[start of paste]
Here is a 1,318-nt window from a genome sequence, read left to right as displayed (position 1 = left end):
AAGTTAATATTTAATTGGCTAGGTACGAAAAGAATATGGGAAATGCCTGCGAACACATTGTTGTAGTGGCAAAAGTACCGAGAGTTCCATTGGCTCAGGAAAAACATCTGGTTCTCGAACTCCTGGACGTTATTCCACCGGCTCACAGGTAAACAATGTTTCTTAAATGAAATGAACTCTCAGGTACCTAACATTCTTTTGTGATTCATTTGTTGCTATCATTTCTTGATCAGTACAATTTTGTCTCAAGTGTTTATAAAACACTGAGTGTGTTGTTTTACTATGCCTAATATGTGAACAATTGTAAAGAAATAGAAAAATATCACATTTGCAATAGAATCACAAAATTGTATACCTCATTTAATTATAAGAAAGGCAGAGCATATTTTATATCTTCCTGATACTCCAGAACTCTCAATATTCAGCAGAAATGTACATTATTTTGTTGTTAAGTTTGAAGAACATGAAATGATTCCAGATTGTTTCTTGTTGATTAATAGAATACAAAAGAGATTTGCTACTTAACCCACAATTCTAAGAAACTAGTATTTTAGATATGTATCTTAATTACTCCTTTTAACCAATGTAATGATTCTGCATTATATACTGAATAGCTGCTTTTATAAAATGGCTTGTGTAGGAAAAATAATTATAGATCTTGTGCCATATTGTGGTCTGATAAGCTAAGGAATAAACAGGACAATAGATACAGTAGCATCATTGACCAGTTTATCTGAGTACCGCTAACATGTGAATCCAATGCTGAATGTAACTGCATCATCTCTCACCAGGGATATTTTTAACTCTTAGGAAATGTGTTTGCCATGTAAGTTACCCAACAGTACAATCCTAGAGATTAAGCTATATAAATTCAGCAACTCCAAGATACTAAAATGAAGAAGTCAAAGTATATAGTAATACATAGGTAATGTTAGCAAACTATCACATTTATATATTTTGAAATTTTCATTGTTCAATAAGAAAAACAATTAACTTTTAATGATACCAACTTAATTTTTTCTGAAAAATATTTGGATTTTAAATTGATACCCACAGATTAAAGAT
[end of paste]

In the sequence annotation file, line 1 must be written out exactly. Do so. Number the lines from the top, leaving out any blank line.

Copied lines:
Here is a 1,318-nt window from a genome sequence, read left to right as displayed (position 1 = left end):